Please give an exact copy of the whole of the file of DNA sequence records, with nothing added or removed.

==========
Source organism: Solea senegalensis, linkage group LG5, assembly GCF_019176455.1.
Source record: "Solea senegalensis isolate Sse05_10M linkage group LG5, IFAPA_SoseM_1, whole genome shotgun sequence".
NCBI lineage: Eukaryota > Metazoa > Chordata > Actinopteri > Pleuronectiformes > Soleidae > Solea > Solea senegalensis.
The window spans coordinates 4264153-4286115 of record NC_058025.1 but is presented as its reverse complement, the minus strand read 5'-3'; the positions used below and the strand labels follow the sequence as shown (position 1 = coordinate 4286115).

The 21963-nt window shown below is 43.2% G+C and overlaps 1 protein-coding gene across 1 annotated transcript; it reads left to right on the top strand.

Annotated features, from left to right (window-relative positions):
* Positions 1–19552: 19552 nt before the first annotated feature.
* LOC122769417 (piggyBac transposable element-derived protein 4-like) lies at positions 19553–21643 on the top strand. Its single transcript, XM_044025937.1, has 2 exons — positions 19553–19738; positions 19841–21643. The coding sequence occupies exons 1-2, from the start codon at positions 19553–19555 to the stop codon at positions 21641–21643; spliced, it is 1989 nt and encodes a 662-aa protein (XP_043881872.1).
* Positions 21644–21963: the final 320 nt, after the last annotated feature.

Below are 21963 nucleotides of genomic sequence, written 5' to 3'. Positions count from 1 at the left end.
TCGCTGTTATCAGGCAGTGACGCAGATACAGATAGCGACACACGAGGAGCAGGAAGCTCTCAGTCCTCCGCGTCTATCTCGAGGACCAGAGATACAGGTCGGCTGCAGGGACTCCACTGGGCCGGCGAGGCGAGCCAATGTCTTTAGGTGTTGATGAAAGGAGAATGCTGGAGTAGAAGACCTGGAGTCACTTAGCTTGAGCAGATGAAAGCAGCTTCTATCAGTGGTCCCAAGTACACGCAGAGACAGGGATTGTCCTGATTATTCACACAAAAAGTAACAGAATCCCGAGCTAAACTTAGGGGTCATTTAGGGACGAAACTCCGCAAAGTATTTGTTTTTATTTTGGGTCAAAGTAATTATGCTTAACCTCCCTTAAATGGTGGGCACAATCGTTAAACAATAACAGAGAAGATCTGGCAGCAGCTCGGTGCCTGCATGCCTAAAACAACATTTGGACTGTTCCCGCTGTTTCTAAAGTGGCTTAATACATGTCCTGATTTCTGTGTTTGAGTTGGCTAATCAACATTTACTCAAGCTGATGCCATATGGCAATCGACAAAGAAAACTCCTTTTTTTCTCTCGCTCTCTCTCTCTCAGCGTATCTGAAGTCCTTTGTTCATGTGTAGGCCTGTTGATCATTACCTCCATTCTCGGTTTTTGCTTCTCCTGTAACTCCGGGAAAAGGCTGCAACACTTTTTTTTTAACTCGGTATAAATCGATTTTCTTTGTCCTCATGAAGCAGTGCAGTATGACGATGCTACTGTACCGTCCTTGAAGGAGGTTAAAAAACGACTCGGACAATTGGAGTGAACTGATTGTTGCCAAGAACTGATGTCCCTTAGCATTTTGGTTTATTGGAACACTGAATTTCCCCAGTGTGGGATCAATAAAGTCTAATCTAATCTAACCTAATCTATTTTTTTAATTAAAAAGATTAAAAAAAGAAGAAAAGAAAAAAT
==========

Source organism: Solea senegalensis, linkage group LG5, assembly GCF_019176455.1.
Source record: "Solea senegalensis isolate Sse05_10M linkage group LG5, IFAPA_SoseM_1, whole genome shotgun sequence".
NCBI lineage: Eukaryota > Metazoa > Chordata > Actinopteri > Pleuronectiformes > Soleidae > Solea > Solea senegalensis.
The window spans coordinates 4264153-4286115 of record NC_058025.1 but is presented as its reverse complement, the minus strand read 5'-3'; the positions used below and the strand labels follow the sequence as shown (position 1 = coordinate 4286115).

The 21963-nt window shown below is 43.2% G+C and overlaps 1 protein-coding gene across 1 annotated transcript; it reads left to right on the top strand.

Annotated features, from left to right (window-relative positions):
* Positions 1–19552: 19552 nt before the first annotated feature.
* LOC122769417 (piggyBac transposable element-derived protein 4-like) lies at positions 19553–21643 on the top strand. Its single transcript, XM_044025937.1, has 2 exons — positions 19553–19738; positions 19841–21643. The coding sequence occupies exons 1-2, from the start codon at positions 19553–19555 to the stop codon at positions 21641–21643; spliced, it is 1989 nt and encodes a 662-aa protein (XP_043881872.1).
* Positions 21644–21963: the final 320 nt, after the last annotated feature.

Below are 21963 nucleotides of genomic sequence, written 5' to 3'. Positions count from 1 at the left end.
TCGCTGTTATCAGGCAGTGACGCAGATACAGATAGCGACACACGAGGAGCAGGAAGCTCTCAGTCCTCCGCGTCTATCTCGAGGACCAGAGATACAGGTCGGCTGCAGGGACTCCACTGGGCCGGCGAGGCGAGCCAATGTCTTTAGGTGTTGATGAAAGGAGAATGCTGGAGTAGAAGACCTGGAGTCACTTAGCTTGAGCAGATGAAAGCAGCTTCTATCAGTGGTCCCAAGTACACGCAGAGACAGGGATTGTCCTGATTATTCACACAAAAAGTAACAGAATCCCGAGCTAAACTTAGGGGTCATTTAGGGACGAAACTCCGCAAAGTATTTGTTTTTATTTTGGGTCAAAGTAATTATGCTTAACCTCCCTTAAATGGTGGGCACAATCGTTAAACAATAACAGAGAAGATCTGGCAGCAGCTCGGTGCCTGCATGCCTAAAACAACATTTGGACTGTTCCCGCTGTTTCTAAAGTGGCTTAATACATGTCCTGATTTCTGTGTTTGAGTTGGCTAATCAACATTTACTCAAGCTGATGCCATATGGCAATCGACAAAGAAAACTCCTTTTTTTCTCTCGCTCTCTCTCTCTCAGCGTATCTGAAGTCCTTTGTTCATGTGTAGGCCTGTTGATCATTACCTCCATTCTCGGTTTTTGCTTCTCCTGTAACTCCGGGAAAAGGCTGCAACACTTTTTTTTTAACTCGGTATAAATCGATTTTCTTTGTCCTCATGAAGCAGTGCAGTATGACGATGCTACTGTACCGTCCTTGAAGGAGGTTAAAAAACGACTCGGACAATTGGAGTGAACTGATTGTTGCCAAGAACTGATGTCCCTTAGCATTTTGGTTTATTGGAACACTGAATTTCCCCAGTGTGGGATCAATAAAGTCTAATCTAATCTAACCTAATCTATTTTTTTAATTAAAAAGATTAAAAAAAGAAGAAAAGAAAAAAT